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Children and COVID-19 Research Library

UNICEF Innocenti's curated library of COVID-19 + Children research

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Impact of COVID-19 on the symptoms of asthma in children and its management

M. Jahangir Alam

Published: December 2022   Journal: Dhaka Shishu (Children) Hospital Journal
Abstract not available.
Cite this research | Open access | Vol.: 37 | Issue: 2 | No. of pages: 6 | Language: English | Topics: Health | Tags: child health, COVID-19 response, health services, lockdown, respiratory diseases, rural families, social distance | Countries: Bangladesh
Impact of COVID-19 infection control and prevention measures on physical-sports activity among adolescents in a rural population

Luis E. Fernández-Álvarez; Alejandro Carriedo; María Sánchez-Zafra (et al.)

Published: December 2022   Journal: South African Journal for Research in Sport, Physical Education and Recreation
The aim of this study was to analyse the changes related to the practice of physical-sports activities (P-SA) in adolescents owing to COVID-19 infection control and prevention measures. A total of 259 students (mean age=13.98±1.61 years) from a high school gave information on their physical-sports habits during the first year of the pandemic.
ICT literacy, resilience and online learning self-efficacy between Chinese rural and urban primary school students

Jiaxin Li; Xinyi Huang; Xinyu Lei (et al.)

Published: December 2022   Journal: Frontiers in Psychology
In the process of large-scale online education during the COVID-19 pandemic, students’ online learning has caused widespread public concerns. This study investigated the relationships between Chinese rural and urban primary school students’ information communications technology (ICT) literacy, student resilience, and online learning self-efficacy in a large-scale online education environment during the pandemic in China. We compared 5,037 primary school students in rural areas to 5,045 primary school students in urban areas with matching gender and grade in nine regions in China’s Guangdong province, using a survey comprising an ICT literacy scale, a student resilience scale, an online learning self-efficacy scale, and an ICT devices scale. The ICT literacy, resilience and online learning self-efficacy of primary school students in rural areas were significantly lower than those in urban areas (p < 0.01).
Parenting pre-teens during COVID-19 in a rural Midwestern community: an interpretive phenomenological study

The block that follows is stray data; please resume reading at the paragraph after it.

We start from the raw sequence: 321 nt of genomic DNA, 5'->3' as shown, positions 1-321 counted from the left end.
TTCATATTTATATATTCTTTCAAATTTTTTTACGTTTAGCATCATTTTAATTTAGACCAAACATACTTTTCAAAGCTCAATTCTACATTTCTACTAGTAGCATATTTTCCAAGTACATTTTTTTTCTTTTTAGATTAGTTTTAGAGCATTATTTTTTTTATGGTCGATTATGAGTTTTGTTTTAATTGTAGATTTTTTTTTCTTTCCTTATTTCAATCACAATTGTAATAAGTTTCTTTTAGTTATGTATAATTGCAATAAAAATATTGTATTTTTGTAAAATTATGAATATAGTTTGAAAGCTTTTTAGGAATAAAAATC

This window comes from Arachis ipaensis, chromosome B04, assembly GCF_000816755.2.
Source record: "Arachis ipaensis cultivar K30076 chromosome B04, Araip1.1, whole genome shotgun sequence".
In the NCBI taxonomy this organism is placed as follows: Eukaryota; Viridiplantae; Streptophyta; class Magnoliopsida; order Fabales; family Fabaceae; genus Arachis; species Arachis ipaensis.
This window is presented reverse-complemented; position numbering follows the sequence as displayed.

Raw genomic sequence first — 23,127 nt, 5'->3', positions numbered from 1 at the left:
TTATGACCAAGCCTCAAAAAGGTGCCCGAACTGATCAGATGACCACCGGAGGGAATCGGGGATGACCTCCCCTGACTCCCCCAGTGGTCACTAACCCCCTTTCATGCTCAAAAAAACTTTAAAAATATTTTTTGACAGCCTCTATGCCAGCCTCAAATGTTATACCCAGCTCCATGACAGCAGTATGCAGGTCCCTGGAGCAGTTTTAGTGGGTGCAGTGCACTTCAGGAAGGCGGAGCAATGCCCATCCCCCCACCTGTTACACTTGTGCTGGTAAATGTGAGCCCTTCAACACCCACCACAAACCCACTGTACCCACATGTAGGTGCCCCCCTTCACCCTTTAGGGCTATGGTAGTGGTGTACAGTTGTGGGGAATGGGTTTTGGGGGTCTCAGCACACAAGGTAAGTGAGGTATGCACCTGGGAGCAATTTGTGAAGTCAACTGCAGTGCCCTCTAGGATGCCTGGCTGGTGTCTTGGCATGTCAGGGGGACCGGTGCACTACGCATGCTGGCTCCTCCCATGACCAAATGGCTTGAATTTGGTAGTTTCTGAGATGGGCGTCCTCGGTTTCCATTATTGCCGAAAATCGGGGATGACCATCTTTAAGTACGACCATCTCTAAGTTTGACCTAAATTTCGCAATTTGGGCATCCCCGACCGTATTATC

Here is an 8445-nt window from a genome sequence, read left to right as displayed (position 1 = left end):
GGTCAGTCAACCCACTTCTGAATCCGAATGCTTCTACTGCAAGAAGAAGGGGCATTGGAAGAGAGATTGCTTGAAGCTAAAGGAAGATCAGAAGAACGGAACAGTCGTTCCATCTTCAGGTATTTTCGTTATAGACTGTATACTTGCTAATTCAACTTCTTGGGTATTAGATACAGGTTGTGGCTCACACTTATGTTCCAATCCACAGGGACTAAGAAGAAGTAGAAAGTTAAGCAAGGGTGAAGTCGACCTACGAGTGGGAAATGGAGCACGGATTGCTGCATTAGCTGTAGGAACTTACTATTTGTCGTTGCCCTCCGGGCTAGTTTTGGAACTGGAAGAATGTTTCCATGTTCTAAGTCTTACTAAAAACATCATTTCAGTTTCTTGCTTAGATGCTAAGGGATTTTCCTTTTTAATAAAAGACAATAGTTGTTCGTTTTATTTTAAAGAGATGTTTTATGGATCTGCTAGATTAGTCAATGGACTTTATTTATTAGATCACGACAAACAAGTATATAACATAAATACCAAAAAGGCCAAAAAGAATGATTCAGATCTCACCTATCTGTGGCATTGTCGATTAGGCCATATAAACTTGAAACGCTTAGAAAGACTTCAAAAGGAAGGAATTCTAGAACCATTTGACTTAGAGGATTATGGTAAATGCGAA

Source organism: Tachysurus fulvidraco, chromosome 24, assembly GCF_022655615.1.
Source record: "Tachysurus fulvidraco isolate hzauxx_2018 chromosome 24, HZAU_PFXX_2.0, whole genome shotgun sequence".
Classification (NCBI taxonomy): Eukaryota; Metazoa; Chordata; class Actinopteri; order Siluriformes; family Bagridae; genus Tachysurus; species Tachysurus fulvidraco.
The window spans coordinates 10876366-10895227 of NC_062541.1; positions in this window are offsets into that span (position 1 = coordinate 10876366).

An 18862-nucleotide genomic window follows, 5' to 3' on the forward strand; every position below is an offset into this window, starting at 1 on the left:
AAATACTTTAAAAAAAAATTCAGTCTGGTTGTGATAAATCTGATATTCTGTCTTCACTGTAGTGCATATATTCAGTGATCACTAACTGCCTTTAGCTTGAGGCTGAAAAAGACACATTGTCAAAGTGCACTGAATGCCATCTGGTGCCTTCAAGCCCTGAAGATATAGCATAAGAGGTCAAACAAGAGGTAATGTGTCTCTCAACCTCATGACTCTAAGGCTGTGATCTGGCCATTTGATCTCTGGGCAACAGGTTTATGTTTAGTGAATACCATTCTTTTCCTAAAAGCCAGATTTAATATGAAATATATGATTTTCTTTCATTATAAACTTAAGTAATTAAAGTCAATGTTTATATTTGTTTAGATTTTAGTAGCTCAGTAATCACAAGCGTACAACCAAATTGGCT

Sarah Oerther; Daniel B. Oerther

Published: December 2022   Journal: Journal of Child & Adolescent Trauma
To uncover the experiences of parenting Generation Z pre-teen children in rural communities impacted by the Stay Home Missouri order from April through May 2020. Researchers have focused on urban parents, leading to gaps in understanding the impact of the COVID-19 quarantine on rural parents and children. A qualitative study employing interpretive phenomenology. 14 white cis-male-sexed fathers and cis-female-sexed mothers living in midwestern rural communities participated in this study. Semi-structured interviews with 14 participants parenting pre-teen children were conducted. The interviews were analyzed using interpretive phenomenology. The COREQ checklist was followed. One theme that emerged from the narratives was the study participants’ understandings of parenting, discovered when their routines were disrupted by the Stay Home Missouri order.
Mitigating rural adolescent trauma: remote delivery of a trauma-informed yoga intervention during COVID-19

Lauren Davis; Alexandra Aylward

Published: December 2022   Journal: Journal of Child & Adolescent Trauma
Given the prevalence of childhood trauma in rural Montana, this project is intended to help mitigate stressors that may contribute to poor behavioral and mental health in high school-aged children, which may be exacerbated by the collective trauma of the COVID-19 pandemic. The immediate goal was to measure physical and mental health outcomes in adolescents resulting from a remotely delivered trauma-informed yoga intervention designed to foster positive youth development. Our study builds on the successes from an initial feasibility pilot study one year prior in order to evaluate a more robust intervention comparing experimental and control group outcomes. Students at a small, rural high school in Montana volunteered to participate in a 6-week, twice-weekly trauma-informed yoga intervention in their physical education class.
Learning from home: widening rural-urban educational inequality and high school students' self-control in China during the COVID-19 pandemic and school closure

Gaoming Ma; Jiayu Zhang; Liu Hong

Published: December 2022   Journal: Youth & Society
Worldwide school closures and remote learning have been implemented during the COVID-19 pandemic. These measures’ impact on young populations’ academic achievements is unclear. This study (N = 1,736, ages 14–20 years, 53% female, and Chinese) analyzed academic examination scores for students at a high school in Eastern China between January and July 2020. Results showed that overall, students’ academic achievements appeared to be negatively affected amid a school closure. More importantly, students’ self-control was introduced as a moderating factor that partially accounted for this difference in the context of remote learning at home. These findings extended our understanding of school closures’ unequal impact on young populations.